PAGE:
I sprung for a set of Hope pedals and the pegs don’t dig into the 501’s allowing foot placement changes. I put plastic fenders on it and no more mud streak up the back in wet conditions. My usual ride is 14 miles and on nice days I stretch out to 25. I like to ride and I like my comfort. There is much that can be done with a bike to make riding enjoyable.

  10. In my younger years, I used to bicycle tour and ride “Century rides” ( organized 100 mile bicycle races ). The road bike was my therapy for a knee injury and it opened to door to the freedom of the open road during the time of gas crisis during Carter Administration. ( 1976-1980 gas being over $1.00 per gallon first time in American history. Gas lines and American cars were big back then. )

    Such long distance riding required special clothes to start with the lycra blend shorts with padded crotch to help prevent saddle rash and blisters on your nether regions. ( this is a factor if you ride more than 60 miles in one day or are riding in hot weather.)

    The road bike I used had thin, high pressure “clincher” type of tires ( PSI of 80-90 lbs ). If these get a flat, it is tougher to fix and inflate on the road with the small.frame mounted pumps. I carried a spare tube on the road with me. When touring or camping, I had front and rear panniers to distribute the load more evenly. Still, the road bike was not meant to haul a very heavy or odd shaped load so packing of ice chests or 5 gallon water containers was best done by trailer.

  11. The road bike was eventually traded for the new-at-the-time Mountain Bike because of many survival-based reasons: #1 Wider low pressure tires that are easier to fix a flat on the road.
    #2 Small stiff frame suitable for carry of heavy loads on the panniers. #3 These are generally lower in price so they are less likely the target of thieves. #4 Modular in construction so parts that wear out are easily to replace. ( ie. front chain rings, rear gear cluster, brake pads, cables front and rear derailers just to name a few things.) The trade off is these require more energy to get from point A to point B on smooth, dry pavement. If you are riding for distances less than 30 miles, over rough road and some trails, and you are carrying a load, the mountain bike is my choice to move me and my stuff from place to place.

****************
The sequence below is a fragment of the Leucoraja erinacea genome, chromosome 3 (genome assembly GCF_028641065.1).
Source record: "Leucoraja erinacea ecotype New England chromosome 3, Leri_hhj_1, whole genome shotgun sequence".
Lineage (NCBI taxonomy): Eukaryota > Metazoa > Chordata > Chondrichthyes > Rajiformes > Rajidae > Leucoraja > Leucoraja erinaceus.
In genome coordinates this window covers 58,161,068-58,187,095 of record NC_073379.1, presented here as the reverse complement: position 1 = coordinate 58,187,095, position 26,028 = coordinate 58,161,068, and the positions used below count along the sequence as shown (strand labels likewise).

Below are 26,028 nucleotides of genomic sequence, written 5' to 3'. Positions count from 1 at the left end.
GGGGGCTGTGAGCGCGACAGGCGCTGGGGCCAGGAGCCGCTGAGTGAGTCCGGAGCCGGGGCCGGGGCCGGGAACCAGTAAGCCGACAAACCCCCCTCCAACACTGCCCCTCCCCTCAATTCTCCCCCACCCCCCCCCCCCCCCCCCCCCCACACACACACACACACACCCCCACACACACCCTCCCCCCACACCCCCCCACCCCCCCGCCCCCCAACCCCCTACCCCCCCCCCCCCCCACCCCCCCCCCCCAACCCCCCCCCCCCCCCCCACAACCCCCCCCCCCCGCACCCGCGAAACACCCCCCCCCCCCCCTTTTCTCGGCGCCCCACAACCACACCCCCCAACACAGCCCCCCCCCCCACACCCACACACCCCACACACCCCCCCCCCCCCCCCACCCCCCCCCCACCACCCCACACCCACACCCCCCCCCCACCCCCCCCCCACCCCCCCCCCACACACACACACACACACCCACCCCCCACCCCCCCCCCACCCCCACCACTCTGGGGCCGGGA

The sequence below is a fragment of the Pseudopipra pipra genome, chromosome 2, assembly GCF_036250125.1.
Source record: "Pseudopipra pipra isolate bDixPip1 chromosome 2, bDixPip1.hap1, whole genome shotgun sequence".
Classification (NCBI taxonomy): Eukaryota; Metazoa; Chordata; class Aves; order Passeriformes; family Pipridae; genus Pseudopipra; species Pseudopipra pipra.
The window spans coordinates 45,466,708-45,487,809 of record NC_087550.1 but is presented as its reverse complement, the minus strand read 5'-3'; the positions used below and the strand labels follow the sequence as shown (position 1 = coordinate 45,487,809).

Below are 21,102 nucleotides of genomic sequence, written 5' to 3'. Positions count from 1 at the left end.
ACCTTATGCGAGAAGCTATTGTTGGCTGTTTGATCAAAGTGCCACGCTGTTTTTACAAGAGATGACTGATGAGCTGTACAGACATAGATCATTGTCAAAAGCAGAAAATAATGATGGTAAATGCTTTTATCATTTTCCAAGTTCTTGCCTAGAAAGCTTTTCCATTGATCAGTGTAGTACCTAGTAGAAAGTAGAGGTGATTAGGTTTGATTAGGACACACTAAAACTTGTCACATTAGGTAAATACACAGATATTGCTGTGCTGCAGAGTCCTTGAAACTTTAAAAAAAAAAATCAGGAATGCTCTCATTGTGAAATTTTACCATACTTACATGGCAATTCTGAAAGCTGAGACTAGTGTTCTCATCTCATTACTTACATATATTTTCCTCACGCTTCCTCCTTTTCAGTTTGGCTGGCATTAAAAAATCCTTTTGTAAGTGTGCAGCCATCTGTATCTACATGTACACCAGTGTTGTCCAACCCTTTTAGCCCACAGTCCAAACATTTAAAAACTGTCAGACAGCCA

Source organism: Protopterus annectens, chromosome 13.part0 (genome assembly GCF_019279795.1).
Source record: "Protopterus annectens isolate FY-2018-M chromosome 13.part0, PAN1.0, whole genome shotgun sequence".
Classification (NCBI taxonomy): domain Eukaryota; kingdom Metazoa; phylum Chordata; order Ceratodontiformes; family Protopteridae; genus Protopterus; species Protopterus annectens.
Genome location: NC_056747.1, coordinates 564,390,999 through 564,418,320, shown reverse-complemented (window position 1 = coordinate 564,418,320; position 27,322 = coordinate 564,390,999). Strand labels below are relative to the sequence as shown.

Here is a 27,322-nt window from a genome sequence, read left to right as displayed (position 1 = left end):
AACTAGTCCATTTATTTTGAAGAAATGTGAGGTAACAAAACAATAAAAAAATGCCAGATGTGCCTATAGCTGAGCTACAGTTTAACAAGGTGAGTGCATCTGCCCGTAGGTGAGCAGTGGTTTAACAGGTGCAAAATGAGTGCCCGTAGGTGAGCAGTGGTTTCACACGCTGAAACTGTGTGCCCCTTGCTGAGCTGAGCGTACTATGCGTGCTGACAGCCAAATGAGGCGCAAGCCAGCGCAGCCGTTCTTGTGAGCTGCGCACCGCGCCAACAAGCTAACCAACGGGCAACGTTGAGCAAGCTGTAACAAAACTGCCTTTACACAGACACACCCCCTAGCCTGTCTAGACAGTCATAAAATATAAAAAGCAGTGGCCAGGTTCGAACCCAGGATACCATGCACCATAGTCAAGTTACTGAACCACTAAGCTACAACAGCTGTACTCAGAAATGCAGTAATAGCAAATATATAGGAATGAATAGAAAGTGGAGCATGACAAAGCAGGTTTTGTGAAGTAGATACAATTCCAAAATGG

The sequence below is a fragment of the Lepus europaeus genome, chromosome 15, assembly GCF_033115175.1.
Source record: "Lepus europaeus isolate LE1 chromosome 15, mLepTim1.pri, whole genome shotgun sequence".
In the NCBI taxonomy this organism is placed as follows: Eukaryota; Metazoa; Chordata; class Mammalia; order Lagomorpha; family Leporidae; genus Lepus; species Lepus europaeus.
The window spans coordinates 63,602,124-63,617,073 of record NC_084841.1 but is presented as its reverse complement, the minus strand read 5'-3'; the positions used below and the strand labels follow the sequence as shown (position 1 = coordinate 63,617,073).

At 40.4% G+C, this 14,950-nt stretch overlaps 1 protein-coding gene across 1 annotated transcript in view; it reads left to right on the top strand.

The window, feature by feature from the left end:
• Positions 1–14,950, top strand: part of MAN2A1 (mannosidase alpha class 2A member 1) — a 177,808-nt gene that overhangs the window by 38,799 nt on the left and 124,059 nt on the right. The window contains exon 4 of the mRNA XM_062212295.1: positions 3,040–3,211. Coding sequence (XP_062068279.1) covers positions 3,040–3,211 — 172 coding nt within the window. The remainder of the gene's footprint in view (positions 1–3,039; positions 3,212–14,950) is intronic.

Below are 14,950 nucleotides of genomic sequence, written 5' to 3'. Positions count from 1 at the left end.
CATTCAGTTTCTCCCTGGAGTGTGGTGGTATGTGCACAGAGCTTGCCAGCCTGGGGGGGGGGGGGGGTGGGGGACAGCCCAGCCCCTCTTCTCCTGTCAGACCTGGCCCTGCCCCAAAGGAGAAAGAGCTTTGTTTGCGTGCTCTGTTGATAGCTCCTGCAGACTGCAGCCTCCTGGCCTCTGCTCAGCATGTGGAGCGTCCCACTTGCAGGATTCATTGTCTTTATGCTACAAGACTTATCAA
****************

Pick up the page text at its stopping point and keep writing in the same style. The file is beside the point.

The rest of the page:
I have a Specialized Rockhopper that is over 25 years old now. The tech at REI that replaced the cables, brake pads and rear gear cluster was admiring it saying that he does not see many of the old classics any more. The newer bikes are not made to be as durable as the old/original mountain bikes. ( all double butted, steel tubing used in the frame ).

  12. My repair kit for my bicycle consisted of:

    1 Kevlar beaded, foldable replacement tire.

    2 spare, new tubes. 1 chain breaking/repair tool.

    3 “tire irons” to lever the bead over the rim when changing tires. ( these may be made of nylon or plastic these days ).

    1 small frame mounted tire pump. My bike uses schraeder valves. and sometimes, if you hit broken glass, you shred your tire thus the extra tire in addition to the extra tube.

    I fix or repair small punctures at home where I have good lighting and am warm and dry to use patch cement and patch. To try to do this in a hurry on the side of a busy road can be hazardous to your health. I use lithium grease on my hubs and gear cluster. I use Break-Free on my chain because it does double duty on my fire arms. ( one lubricant for multiple tools.)

    At night, I have a light at the front of my bike, a flashing red lamp in back and I tape a headlamp on my helmet. The biggest hazard to bicyclists out there are still the motorists driving cars or trucks. I avoid riding along rail roads because I have picked up too many nails in my tires over the years along a well-travelled railroad.

    1. Tire irons are evil for bicycle tires.

      I worked in bicycle and small engine shops for about 7 years many years ago. We sold hundreds of tubes over those years to folks who used tire irons or screw drivers to lever a tire on or off and pinched the tube and put holes in it. Way too easy to destroy a tube with them. Some customers would return the tube claiming it was defective but the twin snake bite slits on the tube side was the sure give away.

      Learn to properly drop the tire beads into the center groove on the rim and you can pop the tire right off and on with no tools. I could deflate and remove a bicycle tire in 10-15 seconds with only my hands and a Milton valve stem tool to hold down the valve stem on Schraeders. Install was a little longer mostly to be sure bead was properly seated during inflation.

  13. We have a beautiful bicycle built for TWO with baskets frint and rear for small shopping trips 5 miles roundtrip.

  14. Does making tires on a bike flatproof by filling their inflatable tires with the “hard foam material” or whatever they use to do it, affect the ease of pedaling too much to consider doing?